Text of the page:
The Aboriginal populations were also exposed to poor diet. Most of the meals that were served lacked nutritional value in some cases and were unbalanced in many other cases. This did not only affect the nutritional needs of the body but also contributed to development of some health complications such as kwashiorkor and other development related issues. Singer (1996) observed in a study that a residential school system limits the ability of the Aboriginal students to participate in physical sports freely. Lack of physical exercise contributes to development of long term health complications especially in late adulthood because of poor borne development (Waldram et al., 2006).
The mixing of students from different social backgrounds, family set-ups sometimes lead to development of certain behavioral problems. For example, behavioral problems like drug abuse, alcoholism and sexual abuse developed in some of the residential facilities (Wilson et al., 2009). These exposed the Aboriginal population in the residential schools to further health risks. The impact of drug abuse on the mental and the physical health of an individual is very severe. Unfortunately once these behaviors developed, they were not addressed effectively. Sexually transmitted diseases that spread as a result of irresponsible behavior greatly affected the health of the victims.
Dealing with the Health Challenges Residential School System
Residential school system was generally a coercive initiative imposed on the Aboriginal population. In order to address these challenges, the first initiative will be to review the residential school policies so that it is not made compulsory for a child to be enrolled in the residential school system (Singer, 1996). The policies should focus on defining the minimum age at which a child can be enrolled in a residential school system. For example, young children below 12 years should not be enrolled into residential school. This will enhance normal emotional and psychological development in the formative stages of life. Besides, this initiative will eliminate the emotional torture caused by exposure of a young child to a new environment away from the family members with whom a child has an emotional attachment.
All the residential school facilities should operate on condition that they have adequate medical facilities and health professionals. This will ensure that the healthcare needs of the students enrolled in these facilities are addressed as a matter of urgency. For example, the residential school policy should put as a requirement that each facility has a nurse and a qualified doctor in the night and the day shift depending on the number of students enrolled in the facility (Warry, 2007). Besides, the residential schools should have health facilities such as dispensary within their proximity to attend to the health needs of the residents (Kendrick, 2008). Professional such psychiatrists, counselors, and social workers should be deployed in the residential school facilities to attend to the emotional needs of the children.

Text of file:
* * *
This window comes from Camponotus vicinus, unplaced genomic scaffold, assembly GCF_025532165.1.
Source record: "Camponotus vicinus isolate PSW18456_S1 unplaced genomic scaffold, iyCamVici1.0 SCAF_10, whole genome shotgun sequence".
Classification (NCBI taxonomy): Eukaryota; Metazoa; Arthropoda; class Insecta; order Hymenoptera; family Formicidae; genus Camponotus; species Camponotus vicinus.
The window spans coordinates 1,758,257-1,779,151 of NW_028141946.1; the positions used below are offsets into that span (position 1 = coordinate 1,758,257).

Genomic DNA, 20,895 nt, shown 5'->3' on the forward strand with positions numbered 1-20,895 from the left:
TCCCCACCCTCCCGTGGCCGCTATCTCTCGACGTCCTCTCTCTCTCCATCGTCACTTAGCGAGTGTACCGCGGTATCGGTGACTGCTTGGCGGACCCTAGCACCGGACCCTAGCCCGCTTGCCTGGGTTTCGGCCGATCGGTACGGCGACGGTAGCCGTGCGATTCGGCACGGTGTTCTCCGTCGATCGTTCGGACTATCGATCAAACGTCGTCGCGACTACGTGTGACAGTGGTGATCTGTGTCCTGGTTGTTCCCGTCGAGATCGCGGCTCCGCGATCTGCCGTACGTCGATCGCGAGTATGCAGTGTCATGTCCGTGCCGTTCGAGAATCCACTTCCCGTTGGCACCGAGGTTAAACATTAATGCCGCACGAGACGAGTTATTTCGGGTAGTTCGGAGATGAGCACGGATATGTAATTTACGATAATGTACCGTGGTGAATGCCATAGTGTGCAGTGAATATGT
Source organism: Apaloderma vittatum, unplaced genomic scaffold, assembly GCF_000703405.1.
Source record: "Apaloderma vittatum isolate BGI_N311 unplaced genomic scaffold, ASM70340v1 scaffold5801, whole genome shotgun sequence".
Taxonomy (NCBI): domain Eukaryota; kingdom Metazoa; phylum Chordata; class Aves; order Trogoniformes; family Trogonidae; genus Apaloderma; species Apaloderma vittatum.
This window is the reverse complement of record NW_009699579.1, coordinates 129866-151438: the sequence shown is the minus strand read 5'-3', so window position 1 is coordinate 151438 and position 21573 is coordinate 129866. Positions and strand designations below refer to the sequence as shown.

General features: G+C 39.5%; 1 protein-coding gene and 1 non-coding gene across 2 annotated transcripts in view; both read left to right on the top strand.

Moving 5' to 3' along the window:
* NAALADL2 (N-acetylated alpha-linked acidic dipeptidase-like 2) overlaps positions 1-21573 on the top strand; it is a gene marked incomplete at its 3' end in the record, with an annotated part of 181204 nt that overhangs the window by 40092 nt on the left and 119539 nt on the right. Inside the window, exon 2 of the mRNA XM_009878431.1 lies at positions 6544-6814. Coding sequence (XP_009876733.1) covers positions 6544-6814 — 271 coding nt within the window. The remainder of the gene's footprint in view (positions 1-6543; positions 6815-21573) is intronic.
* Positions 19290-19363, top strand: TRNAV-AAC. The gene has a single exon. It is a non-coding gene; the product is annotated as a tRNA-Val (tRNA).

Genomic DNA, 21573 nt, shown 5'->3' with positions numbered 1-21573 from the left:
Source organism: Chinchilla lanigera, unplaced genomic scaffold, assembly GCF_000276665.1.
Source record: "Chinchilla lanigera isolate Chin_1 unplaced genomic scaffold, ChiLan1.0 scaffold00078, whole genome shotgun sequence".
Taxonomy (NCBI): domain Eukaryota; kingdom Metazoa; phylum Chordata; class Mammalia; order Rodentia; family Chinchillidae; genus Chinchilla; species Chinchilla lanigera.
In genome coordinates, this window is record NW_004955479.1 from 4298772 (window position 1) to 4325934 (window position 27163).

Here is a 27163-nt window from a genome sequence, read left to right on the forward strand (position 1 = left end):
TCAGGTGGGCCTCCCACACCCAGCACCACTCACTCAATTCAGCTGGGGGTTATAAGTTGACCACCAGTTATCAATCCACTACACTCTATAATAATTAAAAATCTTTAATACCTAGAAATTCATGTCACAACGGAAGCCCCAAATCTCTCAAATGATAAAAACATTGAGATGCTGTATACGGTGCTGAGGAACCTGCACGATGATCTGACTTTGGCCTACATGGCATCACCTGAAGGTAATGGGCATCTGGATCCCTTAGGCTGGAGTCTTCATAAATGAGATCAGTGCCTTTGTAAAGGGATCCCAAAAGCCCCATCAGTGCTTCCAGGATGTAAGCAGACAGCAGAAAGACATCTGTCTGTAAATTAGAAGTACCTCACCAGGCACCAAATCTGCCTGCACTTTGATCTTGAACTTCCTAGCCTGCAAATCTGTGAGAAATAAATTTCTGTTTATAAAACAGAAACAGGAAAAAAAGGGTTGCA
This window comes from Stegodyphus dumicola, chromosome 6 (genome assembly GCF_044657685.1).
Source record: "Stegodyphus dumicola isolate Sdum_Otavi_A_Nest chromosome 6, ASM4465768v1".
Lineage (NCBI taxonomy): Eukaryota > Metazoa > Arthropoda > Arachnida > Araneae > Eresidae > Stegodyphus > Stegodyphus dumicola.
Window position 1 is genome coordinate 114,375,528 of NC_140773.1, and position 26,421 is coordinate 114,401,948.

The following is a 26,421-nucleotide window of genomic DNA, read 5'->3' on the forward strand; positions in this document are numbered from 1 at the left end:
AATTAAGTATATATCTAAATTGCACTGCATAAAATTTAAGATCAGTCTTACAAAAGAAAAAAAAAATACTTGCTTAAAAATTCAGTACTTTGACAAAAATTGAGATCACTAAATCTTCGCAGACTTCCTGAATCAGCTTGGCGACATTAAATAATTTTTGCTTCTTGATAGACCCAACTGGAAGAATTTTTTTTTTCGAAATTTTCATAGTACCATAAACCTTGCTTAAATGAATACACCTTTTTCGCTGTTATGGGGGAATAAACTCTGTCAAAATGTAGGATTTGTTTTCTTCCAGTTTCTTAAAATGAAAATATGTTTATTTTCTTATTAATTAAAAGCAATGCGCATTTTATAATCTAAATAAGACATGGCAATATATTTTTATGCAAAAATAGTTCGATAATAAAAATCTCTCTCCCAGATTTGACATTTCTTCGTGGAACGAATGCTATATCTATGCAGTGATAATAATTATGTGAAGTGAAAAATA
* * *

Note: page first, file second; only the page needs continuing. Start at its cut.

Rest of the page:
The residential institutions should also have facilities that can adequately support the health needs of the residents. For example, the accommodation facilities should be adequate enough to accommodate the residents effectively. This will eliminate healthcare problems associated with overcrowding and lack of other accommodation facilities. Sanitation and hygiene standards should be kept high in the residential schools. The residential schools should only operate on the condition that there is a high standard of hygiene and sanitation. This should include even the maintenance of high standards of hygiene in the preparation of the meals. Constant evaluation of the performance of the institutions in terms of sanitation and dietary provision to the residents should also be considered.
The use of severe punishment in the residential schools should be abolished at all costs. The discipline for errant residents’ students should be moderate and involve much use of positive and negative reinforcement techniques. The discrimination and stereotyping in the residential schools should also be ended (Warry, 2007). This will help to reduce the health risks that are associated with severe physical torture and punishments. Psychosocial support programs for students in the residential facilities should be considered to ensure that their spiritual, social and emotional challenges are competently and effectively addressed.
Residential school system has had severe implications on the Aboriginal health. The Aboriginals suffered lasting psychological, physical and mental health problems caused by the deplorable conditions under which the schools operated. There is a need to review the policies governing the operations of the residential schools to ensure that their operations do not affect the health of the Aboriginals negatively. Whereas the benefits of the residential schools could be outlined, the immediate and the long term health implications of the schools on children and Aboriginal population at large should not be ignored.